Filmmakers wanted to reveal photographer Mapplethorpe
Twenty-five years ago, selected photographs of Robert Mapplethorpe’s solo exhibit, "The Perfect Moment," went on trial.
The pictures, culled from a larger body of work of what is known as his X portfolio, depicted black and white scenes of sado-masochism, nudity and urophagia and sparked a fire of controversy surrounding the issues of public funding for the arts, censorship and obscenity.
But that was just part of the story, according to filmmakers Fenton Bailey and Randy Barbato, whose "Mapplethorpe: Look at the Pictures", an HBO Documentary, is one of the Sundance Film Festival documentary premieres.
"In regards to this film, it’s been 25 years since his work has been on trial, and we have this idea that maybe everyone’s understanding of who Robert Mapplethorpe was isn’t really the truth or reality," Bailey told The Park Record during a conference call with Barbato from Hollywood. "I mean, during the trial, something like half a dozen images were put on trail, but the exhibition they were pulled from had 175 images. We were interested in the rest of his stuff."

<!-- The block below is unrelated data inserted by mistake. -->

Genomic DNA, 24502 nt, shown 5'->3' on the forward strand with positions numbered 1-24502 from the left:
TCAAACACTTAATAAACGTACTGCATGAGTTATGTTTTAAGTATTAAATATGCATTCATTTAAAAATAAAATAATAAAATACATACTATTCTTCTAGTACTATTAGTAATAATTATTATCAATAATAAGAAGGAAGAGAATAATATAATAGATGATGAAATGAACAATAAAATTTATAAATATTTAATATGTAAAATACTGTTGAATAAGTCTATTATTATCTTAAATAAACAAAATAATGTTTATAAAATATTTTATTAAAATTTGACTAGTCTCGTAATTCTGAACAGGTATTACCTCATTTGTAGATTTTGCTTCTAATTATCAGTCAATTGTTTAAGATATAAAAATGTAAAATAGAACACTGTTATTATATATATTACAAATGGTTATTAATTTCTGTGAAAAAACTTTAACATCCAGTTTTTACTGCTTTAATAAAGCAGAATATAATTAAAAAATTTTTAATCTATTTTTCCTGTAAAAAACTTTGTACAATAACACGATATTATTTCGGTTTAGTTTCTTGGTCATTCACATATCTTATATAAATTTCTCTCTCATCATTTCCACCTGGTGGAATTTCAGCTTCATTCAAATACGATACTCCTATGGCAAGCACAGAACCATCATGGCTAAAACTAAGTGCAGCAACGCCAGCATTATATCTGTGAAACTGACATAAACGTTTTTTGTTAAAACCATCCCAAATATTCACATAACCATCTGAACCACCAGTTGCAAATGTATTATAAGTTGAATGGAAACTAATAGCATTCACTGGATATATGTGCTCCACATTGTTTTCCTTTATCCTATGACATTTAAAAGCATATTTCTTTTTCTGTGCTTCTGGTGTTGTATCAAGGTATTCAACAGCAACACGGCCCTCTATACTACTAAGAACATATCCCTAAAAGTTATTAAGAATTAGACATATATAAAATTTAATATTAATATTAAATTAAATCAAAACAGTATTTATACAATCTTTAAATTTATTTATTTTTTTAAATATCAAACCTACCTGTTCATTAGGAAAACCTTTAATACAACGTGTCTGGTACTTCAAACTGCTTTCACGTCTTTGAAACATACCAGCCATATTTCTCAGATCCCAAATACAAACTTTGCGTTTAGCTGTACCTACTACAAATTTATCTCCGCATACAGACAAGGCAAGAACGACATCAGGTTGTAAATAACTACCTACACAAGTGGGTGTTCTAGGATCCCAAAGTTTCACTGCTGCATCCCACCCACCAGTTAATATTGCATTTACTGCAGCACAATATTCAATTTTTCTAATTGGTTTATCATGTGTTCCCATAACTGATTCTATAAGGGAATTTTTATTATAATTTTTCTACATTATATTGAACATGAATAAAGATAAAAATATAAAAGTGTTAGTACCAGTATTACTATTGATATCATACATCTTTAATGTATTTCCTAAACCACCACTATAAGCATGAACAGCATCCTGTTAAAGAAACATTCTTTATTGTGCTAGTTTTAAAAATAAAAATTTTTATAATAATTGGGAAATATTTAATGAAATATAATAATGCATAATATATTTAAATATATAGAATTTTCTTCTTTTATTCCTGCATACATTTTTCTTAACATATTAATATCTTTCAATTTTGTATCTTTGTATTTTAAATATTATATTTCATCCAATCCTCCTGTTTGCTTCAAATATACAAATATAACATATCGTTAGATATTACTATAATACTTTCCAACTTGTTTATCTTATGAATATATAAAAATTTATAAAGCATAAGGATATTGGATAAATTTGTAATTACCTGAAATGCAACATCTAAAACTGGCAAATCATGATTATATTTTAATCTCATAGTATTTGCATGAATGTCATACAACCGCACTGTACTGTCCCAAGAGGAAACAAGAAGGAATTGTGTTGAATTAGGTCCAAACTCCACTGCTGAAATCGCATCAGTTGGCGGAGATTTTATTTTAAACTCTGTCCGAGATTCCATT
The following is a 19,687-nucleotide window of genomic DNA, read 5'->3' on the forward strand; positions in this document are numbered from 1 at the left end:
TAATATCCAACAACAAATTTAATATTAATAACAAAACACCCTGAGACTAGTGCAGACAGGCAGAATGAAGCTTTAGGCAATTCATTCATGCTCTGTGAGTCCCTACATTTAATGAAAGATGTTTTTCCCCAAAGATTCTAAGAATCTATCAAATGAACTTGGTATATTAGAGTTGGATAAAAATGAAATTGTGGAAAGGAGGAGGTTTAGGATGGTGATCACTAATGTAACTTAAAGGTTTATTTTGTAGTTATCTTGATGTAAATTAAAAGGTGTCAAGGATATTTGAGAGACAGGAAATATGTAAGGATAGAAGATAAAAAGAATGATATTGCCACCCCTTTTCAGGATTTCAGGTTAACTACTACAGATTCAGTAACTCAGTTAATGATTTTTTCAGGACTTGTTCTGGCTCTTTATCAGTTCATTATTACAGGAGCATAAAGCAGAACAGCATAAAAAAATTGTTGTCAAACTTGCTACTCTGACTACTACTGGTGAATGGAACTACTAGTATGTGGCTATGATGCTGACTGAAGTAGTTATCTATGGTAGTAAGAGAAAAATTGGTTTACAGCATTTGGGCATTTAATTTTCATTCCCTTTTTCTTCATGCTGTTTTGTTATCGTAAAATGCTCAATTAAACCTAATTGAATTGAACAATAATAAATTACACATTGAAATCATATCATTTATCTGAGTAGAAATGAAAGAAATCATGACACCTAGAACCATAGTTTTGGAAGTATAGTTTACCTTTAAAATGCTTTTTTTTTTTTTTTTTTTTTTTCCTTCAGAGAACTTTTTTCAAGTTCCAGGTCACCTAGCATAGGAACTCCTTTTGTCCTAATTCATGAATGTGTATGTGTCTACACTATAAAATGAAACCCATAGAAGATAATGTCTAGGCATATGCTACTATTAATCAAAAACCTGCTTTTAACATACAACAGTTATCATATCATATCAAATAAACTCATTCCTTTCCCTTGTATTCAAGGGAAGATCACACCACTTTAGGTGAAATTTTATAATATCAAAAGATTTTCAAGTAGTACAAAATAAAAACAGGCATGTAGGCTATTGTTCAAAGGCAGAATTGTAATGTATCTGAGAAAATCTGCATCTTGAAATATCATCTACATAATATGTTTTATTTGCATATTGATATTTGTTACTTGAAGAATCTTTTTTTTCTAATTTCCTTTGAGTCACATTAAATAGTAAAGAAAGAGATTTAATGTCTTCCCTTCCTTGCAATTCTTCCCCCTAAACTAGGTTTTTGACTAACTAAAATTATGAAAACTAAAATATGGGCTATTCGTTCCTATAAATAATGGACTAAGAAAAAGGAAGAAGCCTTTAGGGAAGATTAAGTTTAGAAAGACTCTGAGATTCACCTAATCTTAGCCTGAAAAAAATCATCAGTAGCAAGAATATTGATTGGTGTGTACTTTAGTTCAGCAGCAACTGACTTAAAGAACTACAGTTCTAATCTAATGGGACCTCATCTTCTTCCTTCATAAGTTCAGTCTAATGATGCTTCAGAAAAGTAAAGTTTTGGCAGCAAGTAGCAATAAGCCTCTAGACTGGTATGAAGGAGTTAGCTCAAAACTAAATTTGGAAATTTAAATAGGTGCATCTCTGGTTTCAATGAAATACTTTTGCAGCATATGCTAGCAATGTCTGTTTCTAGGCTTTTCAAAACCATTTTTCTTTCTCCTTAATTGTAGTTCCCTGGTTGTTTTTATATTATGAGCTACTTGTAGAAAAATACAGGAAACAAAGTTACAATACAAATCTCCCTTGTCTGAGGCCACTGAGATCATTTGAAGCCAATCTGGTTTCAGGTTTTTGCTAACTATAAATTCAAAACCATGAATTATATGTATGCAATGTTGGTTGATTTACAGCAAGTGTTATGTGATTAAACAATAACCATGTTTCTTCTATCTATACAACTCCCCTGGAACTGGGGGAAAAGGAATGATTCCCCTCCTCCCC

To get to the core of Mapplethorpe the artist was to get to the core of Mapplethorpe the person, according to Bailey.
"We wanted to know the rest of his story because we felt the life he was leading was more important than the photos he was taking," Bailey said. "So, this idea of someone who lives his life as a work of art would be a great opportunity to make film."
Of course the film had to include the controversy, including some of the graphic photography. But controversy is something the filmmakers have faced with their other films, including "The Eyes of Tammy Faye," "Inside Deep Throat" and "Party Monster."
"That’s not because we like to shock," Bailey said. "I think we’re always interested in what it is that makes someone or something controversial."
"As filmmakers, whether it’s about Tammy Faye or Chaz Bono or Monica Lewinsky, all subjects of films we have made in the past, we often are attracted to subjects who are overexposed, yet under-revealed," he said. "Since Robert Mapplethorpe’s death, his presence and iconicity has grown, but the understanding of him really hasn’t. So, on that level, he seemed like such an obvious subject.